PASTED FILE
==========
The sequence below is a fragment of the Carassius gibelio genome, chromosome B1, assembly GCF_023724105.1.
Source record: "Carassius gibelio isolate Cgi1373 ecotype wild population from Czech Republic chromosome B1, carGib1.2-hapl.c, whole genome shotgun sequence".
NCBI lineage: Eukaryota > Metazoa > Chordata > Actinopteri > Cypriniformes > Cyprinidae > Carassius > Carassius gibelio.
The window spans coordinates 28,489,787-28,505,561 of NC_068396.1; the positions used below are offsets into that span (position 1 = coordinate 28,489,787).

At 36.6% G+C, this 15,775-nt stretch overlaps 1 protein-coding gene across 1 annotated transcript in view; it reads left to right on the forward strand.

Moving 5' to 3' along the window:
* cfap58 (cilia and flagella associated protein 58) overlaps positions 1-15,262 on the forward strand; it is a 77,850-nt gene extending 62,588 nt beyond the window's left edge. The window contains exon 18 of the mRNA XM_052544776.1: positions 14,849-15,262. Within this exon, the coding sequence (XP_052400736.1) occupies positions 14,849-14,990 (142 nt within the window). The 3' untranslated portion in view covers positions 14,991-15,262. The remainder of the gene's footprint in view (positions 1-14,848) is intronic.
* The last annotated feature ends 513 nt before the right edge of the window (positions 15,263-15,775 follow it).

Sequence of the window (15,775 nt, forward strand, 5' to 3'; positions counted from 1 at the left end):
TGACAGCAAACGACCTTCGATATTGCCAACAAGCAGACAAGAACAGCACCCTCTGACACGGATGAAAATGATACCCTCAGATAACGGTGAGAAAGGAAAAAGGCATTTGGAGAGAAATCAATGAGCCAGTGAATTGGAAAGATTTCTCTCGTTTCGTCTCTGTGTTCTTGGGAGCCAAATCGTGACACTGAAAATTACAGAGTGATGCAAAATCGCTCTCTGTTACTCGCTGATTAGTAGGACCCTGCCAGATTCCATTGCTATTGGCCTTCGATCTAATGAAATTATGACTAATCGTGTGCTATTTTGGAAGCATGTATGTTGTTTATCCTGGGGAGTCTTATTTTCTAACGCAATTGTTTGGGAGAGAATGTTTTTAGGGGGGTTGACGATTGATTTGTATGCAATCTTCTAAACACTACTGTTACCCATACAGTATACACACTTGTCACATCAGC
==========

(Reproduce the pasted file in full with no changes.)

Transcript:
The sequence below is a fragment of the Carassius gibelio genome, chromosome B1, assembly GCF_023724105.1.
Source record: "Carassius gibelio isolate Cgi1373 ecotype wild population from Czech Republic chromosome B1, carGib1.2-hapl.c, whole genome shotgun sequence".
NCBI lineage: Eukaryota > Metazoa > Chordata > Actinopteri > Cypriniformes > Cyprinidae > Carassius > Carassius gibelio.
The window spans coordinates 28,489,787-28,505,561 of NC_068396.1; the positions used below are offsets into that span (position 1 = coordinate 28,489,787).

At 36.6% G+C, this 15,775-nt stretch overlaps 1 protein-coding gene across 1 annotated transcript in view; it reads left to right on the forward strand.

Moving 5' to 3' along the window:
* cfap58 (cilia and flagella associated protein 58) overlaps positions 1-15,262 on the forward strand; it is a 77,850-nt gene extending 62,588 nt beyond the window's left edge. The window contains exon 18 of the mRNA XM_052544776.1: positions 14,849-15,262. Within this exon, the coding sequence (XP_052400736.1) occupies positions 14,849-14,990 (142 nt within the window). The 3' untranslated portion in view covers positions 14,991-15,262. The remainder of the gene's footprint in view (positions 1-14,848) is intronic.
* The last annotated feature ends 513 nt before the right edge of the window (positions 15,263-15,775 follow it).

Sequence of the window (15,775 nt, forward strand, 5' to 3'; positions counted from 1 at the left end):
TGACAGCAAACGACCTTCGATATTGCCAACAAGCAGACAAGAACAGCACCCTCTGACACGGATGAAAATGATACCCTCAGATAACGGTGAGAAAGGAAAAAGGCATTTGGAGAGAAATCAATGAGCCAGTGAATTGGAAAGATTTCTCTCGTTTCGTCTCTGTGTTCTTGGGAGCCAAATCGTGACACTGAAAATTACAGAGTGATGCAAAATCGCTCTCTGTTACTCGCTGATTAGTAGGACCCTGCCAGATTCCATTGCTATTGGCCTTCGATCTAATGAAATTATGACTAATCGTGTGCTATTTTGGAAGCATGTATGTTGTTTATCCTGGGGAGTCTTATTTTCTAACGCAATTGTTTGGGAGAGAATGTTTTTAGGGGGGTTGACGATTGATTTGTATGCAATCTTCTAAACACTACTGTTACCCATACAGTATACACACTTGTCACATCAGC